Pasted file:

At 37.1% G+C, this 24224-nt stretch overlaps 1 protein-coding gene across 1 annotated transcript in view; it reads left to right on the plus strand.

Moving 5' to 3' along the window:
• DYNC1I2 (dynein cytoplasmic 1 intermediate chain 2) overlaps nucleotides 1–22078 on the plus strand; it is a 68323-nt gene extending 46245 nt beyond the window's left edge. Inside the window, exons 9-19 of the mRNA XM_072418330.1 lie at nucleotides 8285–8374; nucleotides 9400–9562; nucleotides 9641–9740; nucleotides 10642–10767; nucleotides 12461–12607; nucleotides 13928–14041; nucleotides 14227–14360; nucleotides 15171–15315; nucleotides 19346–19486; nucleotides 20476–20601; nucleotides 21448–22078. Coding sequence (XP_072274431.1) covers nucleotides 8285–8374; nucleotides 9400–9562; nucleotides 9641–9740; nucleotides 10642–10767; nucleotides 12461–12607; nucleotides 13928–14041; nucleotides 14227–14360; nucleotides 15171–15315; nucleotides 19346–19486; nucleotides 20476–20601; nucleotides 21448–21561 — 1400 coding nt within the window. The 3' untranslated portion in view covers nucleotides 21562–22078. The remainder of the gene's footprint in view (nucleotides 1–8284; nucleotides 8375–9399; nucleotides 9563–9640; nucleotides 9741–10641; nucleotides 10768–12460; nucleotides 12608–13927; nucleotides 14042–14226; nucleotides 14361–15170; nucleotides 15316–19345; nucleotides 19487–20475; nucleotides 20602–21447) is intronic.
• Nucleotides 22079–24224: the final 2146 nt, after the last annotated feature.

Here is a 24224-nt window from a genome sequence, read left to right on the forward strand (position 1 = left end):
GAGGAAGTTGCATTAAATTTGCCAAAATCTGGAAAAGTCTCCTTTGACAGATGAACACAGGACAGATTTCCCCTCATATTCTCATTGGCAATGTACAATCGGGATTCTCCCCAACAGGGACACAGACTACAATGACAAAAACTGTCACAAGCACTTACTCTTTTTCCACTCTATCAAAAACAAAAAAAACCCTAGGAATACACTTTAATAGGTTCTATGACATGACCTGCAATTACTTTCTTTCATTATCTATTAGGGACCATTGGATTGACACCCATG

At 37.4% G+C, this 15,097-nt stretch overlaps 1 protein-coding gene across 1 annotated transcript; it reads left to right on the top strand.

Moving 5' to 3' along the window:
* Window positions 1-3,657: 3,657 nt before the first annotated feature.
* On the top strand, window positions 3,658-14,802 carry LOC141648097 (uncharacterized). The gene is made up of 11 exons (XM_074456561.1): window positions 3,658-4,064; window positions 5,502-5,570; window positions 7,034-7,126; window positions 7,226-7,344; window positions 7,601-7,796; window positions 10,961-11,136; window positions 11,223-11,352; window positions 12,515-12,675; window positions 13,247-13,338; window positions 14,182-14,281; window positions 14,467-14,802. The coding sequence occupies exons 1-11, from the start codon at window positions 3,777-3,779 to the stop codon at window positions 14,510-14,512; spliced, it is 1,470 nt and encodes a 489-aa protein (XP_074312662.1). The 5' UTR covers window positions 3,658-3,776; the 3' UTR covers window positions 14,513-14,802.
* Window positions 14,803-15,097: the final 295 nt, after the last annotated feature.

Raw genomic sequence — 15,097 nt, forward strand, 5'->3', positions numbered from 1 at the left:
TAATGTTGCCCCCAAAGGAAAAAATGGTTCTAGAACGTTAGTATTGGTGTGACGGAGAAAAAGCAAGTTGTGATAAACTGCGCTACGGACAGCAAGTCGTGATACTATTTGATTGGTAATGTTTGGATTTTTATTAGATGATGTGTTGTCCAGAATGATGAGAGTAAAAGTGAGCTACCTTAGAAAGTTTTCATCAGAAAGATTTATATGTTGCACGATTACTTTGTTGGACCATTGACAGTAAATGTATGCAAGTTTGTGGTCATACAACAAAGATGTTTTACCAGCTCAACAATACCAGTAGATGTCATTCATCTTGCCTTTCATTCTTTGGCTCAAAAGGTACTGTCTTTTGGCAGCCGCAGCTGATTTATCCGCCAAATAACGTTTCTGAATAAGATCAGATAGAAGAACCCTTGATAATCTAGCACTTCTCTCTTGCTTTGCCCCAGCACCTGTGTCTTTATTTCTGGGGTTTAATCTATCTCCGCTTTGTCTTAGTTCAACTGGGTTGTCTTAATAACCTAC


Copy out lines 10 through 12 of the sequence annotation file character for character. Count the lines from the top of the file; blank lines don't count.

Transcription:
* On the top strand, window positions 3,658-14,802 carry LOC141648097 (uncharacterized). The gene is made up of 11 exons (XM_074456561.1): window positions 3,658-4,064; window positions 5,502-5,570; window positions 7,034-7,126; window positions 7,226-7,344; window positions 7,601-7,796; window positions 10,961-11,136; window positions 11,223-11,352; window positions 12,515-12,675; window positions 13,247-13,338; window positions 14,182-14,281; window positions 14,467-14,802. The coding sequence occupies exons 1-11, from the start codon at window positions 3,777-3,779 to the stop codon at window positions 14,510-14,512; spliced, it is 1,470 nt and encodes a 489-aa protein (XP_074312662.1). The 5' UTR covers window positions 3,658-3,776; the 3' UTR covers window positions 14,513-14,802.
* Window positions 14,803-15,097: the final 295 nt, after the last annotated feature.

Raw genomic sequence — 15,097 nt, forward strand, 5'->3', positions numbered from 1 at the left: